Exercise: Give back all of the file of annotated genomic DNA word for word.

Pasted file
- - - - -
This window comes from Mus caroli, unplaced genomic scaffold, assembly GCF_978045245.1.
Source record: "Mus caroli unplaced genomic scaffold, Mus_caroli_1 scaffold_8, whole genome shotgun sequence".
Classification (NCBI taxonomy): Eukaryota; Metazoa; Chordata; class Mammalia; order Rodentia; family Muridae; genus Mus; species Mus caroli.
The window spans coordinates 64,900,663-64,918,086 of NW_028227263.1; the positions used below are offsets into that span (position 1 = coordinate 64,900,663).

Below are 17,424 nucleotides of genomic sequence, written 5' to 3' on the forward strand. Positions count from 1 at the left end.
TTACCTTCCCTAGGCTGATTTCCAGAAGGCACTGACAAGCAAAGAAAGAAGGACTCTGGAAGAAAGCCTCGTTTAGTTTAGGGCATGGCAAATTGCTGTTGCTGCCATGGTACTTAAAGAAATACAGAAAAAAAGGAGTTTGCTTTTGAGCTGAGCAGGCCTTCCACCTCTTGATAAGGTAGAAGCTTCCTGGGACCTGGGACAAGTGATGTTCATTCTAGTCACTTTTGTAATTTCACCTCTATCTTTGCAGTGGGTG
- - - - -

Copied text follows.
This window comes from Mus caroli, unplaced genomic scaffold, assembly GCF_978045245.1.
Source record: "Mus caroli unplaced genomic scaffold, Mus_caroli_1 scaffold_8, whole genome shotgun sequence".
Classification (NCBI taxonomy): Eukaryota; Metazoa; Chordata; class Mammalia; order Rodentia; family Muridae; genus Mus; species Mus caroli.
The window spans coordinates 64,900,663-64,918,086 of NW_028227263.1; the positions used below are offsets into that span (position 1 = coordinate 64,900,663).

Below are 17,424 nucleotides of genomic sequence, written 5' to 3' on the forward strand. Positions count from 1 at the left end.
TTACCTTCCCTAGGCTGATTTCCAGAAGGCACTGACAAGCAAAGAAAGAAGGACTCTGGAAGAAAGCCTCGTTTAGTTTAGGGCATGGCAAATTGCTGTTGCTGCCATGGTACTTAAAGAAATACAGAAAAAAAGGAGTTTGCTTTTGAGCTGAGCAGGCCTTCCACCTCTTGATAAGGTAGAAGCTTCCTGGGACCTGGGACAAGTGATGTTCATTCTAGTCACTTTTGTAATTTCACCTCTATCTTTGCAGTGGGTG